We operate in a politically stable country under English common law, and offer tax neutrality backed by an efficient and respected court structure. We have a neutral, low-risk legal environment designed to meet the needs of cross-border investment and capital raising. As a result, BVI companies are used by parties and investors from all over the world, and in a broad variety of industries and structures. Beyond the industrial and commercial sphere, BVI companies are also used extensively as family and personal wealth management tools. While the tax advantages of BVI companies are important, the efficiency and flexibilities of BVI company and trust laws, including unique innovations such as the Virgin Islands Special Trust Act, and the clear legal framework and enforcement process offered by the BVI, are often afforded the same weight in wealth planning decisions.
People who have strong business acumen, for example the Asian business market, prefer to do business in the BVI. This is because we operate a business-friendly environment. There is a symbiotic relationship between the Asian business market and the BVI; Asia has the fastest-growing economy in the world, which is closely tied to their use of BVI structures.
The BVI’s public and private sector have a very strong partnership. The private sector monitors the business environment and feeds back information to the regulator and government. The government then responds swiftly and decisively to this information.
We have always been, and remain, in constant dialogue with international regulators and organisations to ensure that our standards consistently meet the highest possible benchmarks. The BVI strives to adhere and adapt to best-practice standards at all times. This proactive mindset has ensured that the BVI is recognised as a whitelisted jurisdiction by the OECD. On top of this, our compliance to international standards has been recognised by the governments of several G8 and G20 countries, and by international organisations such as the International Monetary Fund, FATF and the Caribbean FATF.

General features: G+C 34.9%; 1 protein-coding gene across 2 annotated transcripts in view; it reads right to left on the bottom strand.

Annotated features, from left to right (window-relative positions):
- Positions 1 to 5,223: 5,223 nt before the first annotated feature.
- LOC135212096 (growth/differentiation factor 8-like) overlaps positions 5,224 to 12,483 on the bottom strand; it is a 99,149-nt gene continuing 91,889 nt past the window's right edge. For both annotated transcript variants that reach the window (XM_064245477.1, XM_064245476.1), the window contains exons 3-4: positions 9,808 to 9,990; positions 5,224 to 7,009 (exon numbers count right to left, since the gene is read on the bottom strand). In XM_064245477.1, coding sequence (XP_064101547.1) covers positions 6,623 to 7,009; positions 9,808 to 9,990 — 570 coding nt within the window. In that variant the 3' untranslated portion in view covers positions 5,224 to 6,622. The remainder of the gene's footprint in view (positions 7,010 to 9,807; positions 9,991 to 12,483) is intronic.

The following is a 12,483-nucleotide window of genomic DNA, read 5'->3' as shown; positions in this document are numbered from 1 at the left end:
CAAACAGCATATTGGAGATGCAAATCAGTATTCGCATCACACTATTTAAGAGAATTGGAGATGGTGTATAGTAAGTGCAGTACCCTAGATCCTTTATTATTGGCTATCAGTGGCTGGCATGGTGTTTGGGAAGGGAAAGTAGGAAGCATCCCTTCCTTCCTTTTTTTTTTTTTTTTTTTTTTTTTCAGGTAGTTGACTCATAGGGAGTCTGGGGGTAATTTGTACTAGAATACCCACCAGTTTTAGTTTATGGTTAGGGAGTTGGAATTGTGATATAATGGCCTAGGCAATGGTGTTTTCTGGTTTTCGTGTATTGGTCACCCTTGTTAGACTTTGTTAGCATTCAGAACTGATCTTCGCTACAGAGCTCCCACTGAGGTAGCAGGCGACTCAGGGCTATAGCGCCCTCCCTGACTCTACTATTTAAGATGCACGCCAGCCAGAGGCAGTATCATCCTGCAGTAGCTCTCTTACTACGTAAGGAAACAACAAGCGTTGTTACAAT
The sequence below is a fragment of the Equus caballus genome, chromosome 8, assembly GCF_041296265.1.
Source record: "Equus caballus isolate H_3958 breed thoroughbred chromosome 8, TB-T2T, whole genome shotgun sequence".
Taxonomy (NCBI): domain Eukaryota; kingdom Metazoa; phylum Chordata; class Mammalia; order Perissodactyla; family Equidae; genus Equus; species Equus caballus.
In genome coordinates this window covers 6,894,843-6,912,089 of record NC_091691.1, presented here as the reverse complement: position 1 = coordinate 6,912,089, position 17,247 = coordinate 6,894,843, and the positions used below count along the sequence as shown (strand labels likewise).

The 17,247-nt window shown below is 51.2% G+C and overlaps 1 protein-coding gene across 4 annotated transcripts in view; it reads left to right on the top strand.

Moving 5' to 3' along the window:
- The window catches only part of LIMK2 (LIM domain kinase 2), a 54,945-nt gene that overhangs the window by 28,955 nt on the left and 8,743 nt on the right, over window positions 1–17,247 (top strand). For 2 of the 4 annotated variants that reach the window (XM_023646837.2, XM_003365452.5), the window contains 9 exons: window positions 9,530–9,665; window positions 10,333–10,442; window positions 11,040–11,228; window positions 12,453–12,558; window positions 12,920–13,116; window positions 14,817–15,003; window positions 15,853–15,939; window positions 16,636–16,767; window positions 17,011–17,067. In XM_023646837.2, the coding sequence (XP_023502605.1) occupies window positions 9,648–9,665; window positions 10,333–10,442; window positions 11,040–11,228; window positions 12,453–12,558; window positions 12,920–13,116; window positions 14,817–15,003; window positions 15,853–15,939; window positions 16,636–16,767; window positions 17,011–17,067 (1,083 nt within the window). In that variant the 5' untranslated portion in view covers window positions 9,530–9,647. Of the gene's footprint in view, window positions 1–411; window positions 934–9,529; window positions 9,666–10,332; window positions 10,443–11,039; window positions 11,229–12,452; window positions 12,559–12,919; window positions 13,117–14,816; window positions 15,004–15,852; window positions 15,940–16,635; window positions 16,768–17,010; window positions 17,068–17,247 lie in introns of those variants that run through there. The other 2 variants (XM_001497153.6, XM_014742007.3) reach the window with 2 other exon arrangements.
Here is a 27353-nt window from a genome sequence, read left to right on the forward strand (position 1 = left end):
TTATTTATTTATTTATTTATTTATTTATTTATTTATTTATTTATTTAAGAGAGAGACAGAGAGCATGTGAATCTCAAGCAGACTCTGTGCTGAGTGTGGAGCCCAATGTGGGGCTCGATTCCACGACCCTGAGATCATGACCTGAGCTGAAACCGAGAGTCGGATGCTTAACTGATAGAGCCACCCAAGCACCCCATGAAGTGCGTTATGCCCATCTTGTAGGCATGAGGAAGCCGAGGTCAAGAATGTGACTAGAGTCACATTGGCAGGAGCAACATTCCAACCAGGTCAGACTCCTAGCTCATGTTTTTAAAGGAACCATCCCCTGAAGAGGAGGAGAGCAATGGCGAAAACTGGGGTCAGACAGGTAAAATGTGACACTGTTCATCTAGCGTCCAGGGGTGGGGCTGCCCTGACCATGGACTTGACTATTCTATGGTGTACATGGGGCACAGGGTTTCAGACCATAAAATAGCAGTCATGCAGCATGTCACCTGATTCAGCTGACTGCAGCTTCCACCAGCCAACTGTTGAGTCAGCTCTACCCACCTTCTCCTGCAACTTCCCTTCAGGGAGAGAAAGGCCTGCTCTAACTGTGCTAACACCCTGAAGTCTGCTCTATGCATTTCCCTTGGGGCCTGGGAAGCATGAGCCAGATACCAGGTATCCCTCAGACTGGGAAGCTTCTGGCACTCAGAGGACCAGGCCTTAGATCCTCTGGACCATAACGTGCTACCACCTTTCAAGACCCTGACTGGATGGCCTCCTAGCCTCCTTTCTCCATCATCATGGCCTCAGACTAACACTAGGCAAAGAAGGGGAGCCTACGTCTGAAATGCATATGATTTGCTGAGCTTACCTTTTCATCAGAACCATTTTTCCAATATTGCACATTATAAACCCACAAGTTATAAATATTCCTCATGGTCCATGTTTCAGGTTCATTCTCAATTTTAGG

In ten years’ time, what do you think the financial services industry in the BVI will look like?
Over three decades, the BVI has become a progressive, professional financial centre offering a broad range of services and products underpinned by some of the toughest regulation in the world. In ten years’ time we will still be a jurisdiction of choice for professionals because we will do what is necessary to facilitate business. We will seek to diversify our product, add more value and increase our presence in overseas territories. We are going to go from strength to strength, and we expect to see progress, prosperity and growth in the next ten years. We have confidence in this projection.
Is there a lot of scope for cooperation and cost sharing between Caribbean jurisdictions on issues like regulation and standards?
Yes; the BVI’s modus operandi is to be open, and to share our expertise with other jurisdictions. The BVI is at the fore in terms of regulatory and compliance standards. We are a member of the Caribbean FATF, and Cherno Jallow, who is Director of Policy, Research and Statistics at the BVI Financial Services Commission, is the incumbent chair of the Caribbean FATF. Cherno has been highly commended for the job he has been doing by FATF’s worldwide leadership.
We have provided expertise, in terms of getting ready for FATF evaluations, to a number of countries. In addition, the BVI’s Financial Investigations Agency provides assistance, through the Egmont Group, to various countries to help them get their Financial Investigations Agencies or Financial Intelligence Units up to speed. We are very much cooperating on the compliance and regulatory front. Robert Mathavious is the Managing Director of the BVI’s Financial Services Commission, and is regarded as a tremendous leader in the region. Many people see the BVI Financial Services Commission as a model regulatory agency.
STEP in the BVI
We are extremely proud that Hélène Anne Lewis TEP is the Chair of STEP. Hélène is the first Chair from the Caribbean region. She gained her experience in the BVI’s financial services industry, as did Vanessa King TEP, who is Chair of STEP BVI, and Christopher McKenzie TEP, who is Chair of the Caribbean and Latin America Regional Committee. They are all strong advocates of STEP, as are many other BVI practitioners.
STEP has helped develop the skills and knowledge base of the professionals who operate in the BVI’s financial services industry through its specialist training programmes. A number of BVI practitioners are currently studying for their STEP qualifications, and enrolment of BVI practitioners in STEP’s courses will continue. We have a strong relationship, and great appreciation of STEP in the BVI.